Some 325 million years ago a large portion of Alabama was covered by a warm, shallow sea containing many organisms left behind today as fossils.
A variety of life can be found in the fossil record in Alabama including relatives of starfish and sea urchins. These include sea lilies or crinoids, filter-feeding animals resembling plants. Echinoids looked similar to “sand dollars”. Others included bryozoans and corals.
Fossils of various shelled organisms can be found and include brachiopods, pelecypods and gastropods.
Others include clams, sponges, shark’s teeth, trilobites and fossils of land plants, lepidodendron, calamites, stigmaria and giant horsetails.
Bryozoa can be found in rocks of the Ordovician Period and are common as are corkscrew-shaped fossils of Archimedes.
Brachiopods are small bivalved animals that live on the sea floor. They are similar to pelecypod or clam shells. They lived in the Paleozoic Period seas from the Cambrian Period until the Permian Period.
Pelecypods include clams, oysters, mussels and scallops that lived in freah or salt water. They began in the Ordovician Period and were abundant in the oceans in Mesozoic and Cenozoic periods. Cretaceous and Tertiary age rocks in south Alabama contain pelecypods.
Fossils of Gastropods (snails, whelks, conchs and slugs) can be found in Alabama. They lived during the Cambrain and Paleozoic eras and are found in Tertiary Period rocks.
Nautiloid and ammonite fossils from Paleozoic times can also be found in Creataceous Period rocks.
Trilobites were extinct from the close of the Paleozoic Era. Some can be found the rocks of the early Paleozoic Era in Alabama. Blastoids or sea buds occur in rocks from the Mississippian Period in north Alabama.
Crinoids or sea lilies were abundant in the Paleozoic Era but ranged from the Ordovician to Recent. Fossil sand dollars, heart urchins and sea urchins occur in Cretaceous and Tertiary rocks in Alabama. Graptolites or “double-edged saw blades” and are abundant in Cambrian and Ordovician rocks of Alabama.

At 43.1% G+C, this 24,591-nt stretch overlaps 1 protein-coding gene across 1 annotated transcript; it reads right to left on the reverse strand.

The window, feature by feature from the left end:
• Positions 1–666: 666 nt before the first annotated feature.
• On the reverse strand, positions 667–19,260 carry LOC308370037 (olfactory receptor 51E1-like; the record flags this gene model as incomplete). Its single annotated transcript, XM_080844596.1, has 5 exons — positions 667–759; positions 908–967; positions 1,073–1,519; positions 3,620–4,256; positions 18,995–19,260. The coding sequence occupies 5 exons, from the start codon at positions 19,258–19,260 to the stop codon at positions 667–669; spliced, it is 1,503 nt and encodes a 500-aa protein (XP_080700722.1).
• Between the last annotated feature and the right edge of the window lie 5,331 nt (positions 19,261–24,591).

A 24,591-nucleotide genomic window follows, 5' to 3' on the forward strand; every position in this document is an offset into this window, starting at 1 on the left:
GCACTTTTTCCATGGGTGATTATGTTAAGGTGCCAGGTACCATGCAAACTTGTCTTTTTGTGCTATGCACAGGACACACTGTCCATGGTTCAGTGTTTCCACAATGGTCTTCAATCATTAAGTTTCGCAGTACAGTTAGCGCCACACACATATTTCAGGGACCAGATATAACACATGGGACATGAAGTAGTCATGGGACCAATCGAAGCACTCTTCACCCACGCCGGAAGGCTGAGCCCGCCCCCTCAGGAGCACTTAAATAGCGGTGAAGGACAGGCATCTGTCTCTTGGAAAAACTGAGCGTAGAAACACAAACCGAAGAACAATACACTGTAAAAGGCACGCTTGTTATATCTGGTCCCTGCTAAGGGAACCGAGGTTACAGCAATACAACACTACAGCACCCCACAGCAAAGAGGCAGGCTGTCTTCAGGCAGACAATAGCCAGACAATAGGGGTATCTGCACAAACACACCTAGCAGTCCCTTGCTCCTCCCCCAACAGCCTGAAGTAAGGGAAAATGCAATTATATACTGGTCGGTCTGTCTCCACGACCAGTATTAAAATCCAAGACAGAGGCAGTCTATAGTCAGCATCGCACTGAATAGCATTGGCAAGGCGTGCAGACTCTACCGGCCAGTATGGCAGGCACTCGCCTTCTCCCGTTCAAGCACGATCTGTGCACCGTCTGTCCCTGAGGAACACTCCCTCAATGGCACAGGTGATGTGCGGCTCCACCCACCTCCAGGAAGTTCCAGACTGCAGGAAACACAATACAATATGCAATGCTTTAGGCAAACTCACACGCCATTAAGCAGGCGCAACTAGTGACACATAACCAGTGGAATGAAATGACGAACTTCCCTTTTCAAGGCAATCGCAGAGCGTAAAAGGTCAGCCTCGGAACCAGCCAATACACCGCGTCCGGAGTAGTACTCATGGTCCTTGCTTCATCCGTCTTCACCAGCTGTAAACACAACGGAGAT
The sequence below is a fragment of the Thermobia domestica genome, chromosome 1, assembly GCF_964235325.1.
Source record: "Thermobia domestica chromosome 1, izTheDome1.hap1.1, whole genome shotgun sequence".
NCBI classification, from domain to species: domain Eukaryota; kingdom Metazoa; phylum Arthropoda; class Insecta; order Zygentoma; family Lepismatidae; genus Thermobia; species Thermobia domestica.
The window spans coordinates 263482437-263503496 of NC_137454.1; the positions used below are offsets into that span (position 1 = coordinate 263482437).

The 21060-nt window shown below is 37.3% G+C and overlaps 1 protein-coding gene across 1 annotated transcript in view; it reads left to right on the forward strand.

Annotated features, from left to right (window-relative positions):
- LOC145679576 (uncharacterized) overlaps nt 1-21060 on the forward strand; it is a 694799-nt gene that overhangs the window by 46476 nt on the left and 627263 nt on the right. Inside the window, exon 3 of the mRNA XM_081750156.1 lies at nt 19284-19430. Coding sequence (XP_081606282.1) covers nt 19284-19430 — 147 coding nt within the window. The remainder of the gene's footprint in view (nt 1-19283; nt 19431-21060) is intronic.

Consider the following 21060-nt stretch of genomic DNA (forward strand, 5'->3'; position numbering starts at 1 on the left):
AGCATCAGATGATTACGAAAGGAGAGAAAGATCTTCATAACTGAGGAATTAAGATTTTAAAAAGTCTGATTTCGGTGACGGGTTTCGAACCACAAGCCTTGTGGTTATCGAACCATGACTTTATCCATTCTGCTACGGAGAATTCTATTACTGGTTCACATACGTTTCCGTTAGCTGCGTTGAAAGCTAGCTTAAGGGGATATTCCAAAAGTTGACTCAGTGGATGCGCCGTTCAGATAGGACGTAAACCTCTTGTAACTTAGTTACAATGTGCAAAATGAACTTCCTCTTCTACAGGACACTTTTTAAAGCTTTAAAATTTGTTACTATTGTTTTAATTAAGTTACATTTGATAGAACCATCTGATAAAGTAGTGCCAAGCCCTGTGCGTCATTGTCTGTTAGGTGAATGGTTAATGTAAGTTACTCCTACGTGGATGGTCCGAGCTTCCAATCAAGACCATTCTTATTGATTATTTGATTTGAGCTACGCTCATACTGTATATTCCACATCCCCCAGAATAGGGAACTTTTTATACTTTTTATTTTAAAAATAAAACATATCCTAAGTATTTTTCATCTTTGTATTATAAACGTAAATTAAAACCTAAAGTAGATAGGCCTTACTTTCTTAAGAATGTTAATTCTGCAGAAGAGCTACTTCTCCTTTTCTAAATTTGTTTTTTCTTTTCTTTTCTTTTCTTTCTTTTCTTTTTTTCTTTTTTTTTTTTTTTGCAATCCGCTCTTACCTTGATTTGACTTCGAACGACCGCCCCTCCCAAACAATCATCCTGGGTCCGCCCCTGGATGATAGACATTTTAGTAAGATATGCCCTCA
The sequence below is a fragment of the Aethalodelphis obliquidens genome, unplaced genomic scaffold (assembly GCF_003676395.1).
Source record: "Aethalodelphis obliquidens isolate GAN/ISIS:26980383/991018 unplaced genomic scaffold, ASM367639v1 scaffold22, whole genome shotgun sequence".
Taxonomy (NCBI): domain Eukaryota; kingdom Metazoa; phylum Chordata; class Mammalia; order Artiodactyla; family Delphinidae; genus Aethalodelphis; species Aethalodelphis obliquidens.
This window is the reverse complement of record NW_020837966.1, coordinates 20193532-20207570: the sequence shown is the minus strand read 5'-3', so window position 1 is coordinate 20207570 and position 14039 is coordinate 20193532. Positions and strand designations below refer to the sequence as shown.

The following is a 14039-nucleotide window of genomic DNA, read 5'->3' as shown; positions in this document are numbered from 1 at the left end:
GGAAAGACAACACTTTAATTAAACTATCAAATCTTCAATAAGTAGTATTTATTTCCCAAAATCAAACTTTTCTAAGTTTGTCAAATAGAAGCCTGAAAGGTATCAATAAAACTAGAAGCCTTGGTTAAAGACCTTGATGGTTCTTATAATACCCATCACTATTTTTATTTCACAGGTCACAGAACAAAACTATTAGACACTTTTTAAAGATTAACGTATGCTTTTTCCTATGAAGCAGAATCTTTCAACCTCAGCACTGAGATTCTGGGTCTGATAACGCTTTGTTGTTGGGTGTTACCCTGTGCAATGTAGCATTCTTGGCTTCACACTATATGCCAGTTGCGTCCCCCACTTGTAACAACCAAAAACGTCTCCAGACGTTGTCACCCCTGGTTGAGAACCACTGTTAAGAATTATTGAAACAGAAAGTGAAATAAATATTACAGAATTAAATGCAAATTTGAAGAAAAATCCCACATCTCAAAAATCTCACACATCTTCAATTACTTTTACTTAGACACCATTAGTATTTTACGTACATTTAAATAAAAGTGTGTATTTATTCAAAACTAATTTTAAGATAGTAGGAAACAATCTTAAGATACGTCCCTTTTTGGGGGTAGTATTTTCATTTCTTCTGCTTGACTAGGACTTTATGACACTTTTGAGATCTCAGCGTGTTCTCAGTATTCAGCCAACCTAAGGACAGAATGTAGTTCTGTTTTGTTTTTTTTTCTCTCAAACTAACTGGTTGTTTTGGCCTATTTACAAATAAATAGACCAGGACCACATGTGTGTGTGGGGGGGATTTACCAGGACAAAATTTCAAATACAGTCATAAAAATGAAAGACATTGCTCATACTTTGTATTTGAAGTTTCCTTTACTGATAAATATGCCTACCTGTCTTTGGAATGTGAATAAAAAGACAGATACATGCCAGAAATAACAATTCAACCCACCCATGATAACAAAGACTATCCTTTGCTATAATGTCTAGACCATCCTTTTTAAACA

Three counties are renowned for their abundance of primitive whalelike fossils. Clarke, Choctaw and Washington have gained recognition for zeuglodon fossils.
According to Dr. Doug Jones, former executive director of the University of Alabama Museums and professor of Geology at UA, “In southwest Alabama one finds the world’s most complete record of marine Tertiary rocks containing fossils reflecting the diversity of lifeforms of that time, including the famous zeuglodon. “
The “Father of British Geology” Sir Charles Lyell was attracted to the state in the mid-1840’s because of its abundance of fossils.
Through time the shallow sea gave way to the land mass we now know as Alabama and about 10,000 years ago, during the Ice Age, the state was much cooler and was home to mammoths, mastodons, giant ground sloths, giant beaver – five feet tall and weighing 200 pounds, camel, elk, giant bison, caribou, giant armadillos the size of Volkswagen Beetles, giant tortoises, saber-toothed cats called Smilodon, extra large bears, wolves, jaguars, tapirs and peccaries. At that time in history the state was heavily wooded with some plains and prairies serving as home for these creatures.
Always get permission from landowners before going onto private property.
Subscribe to the newsletter news
We hate SPAM and promise to keep your email address safe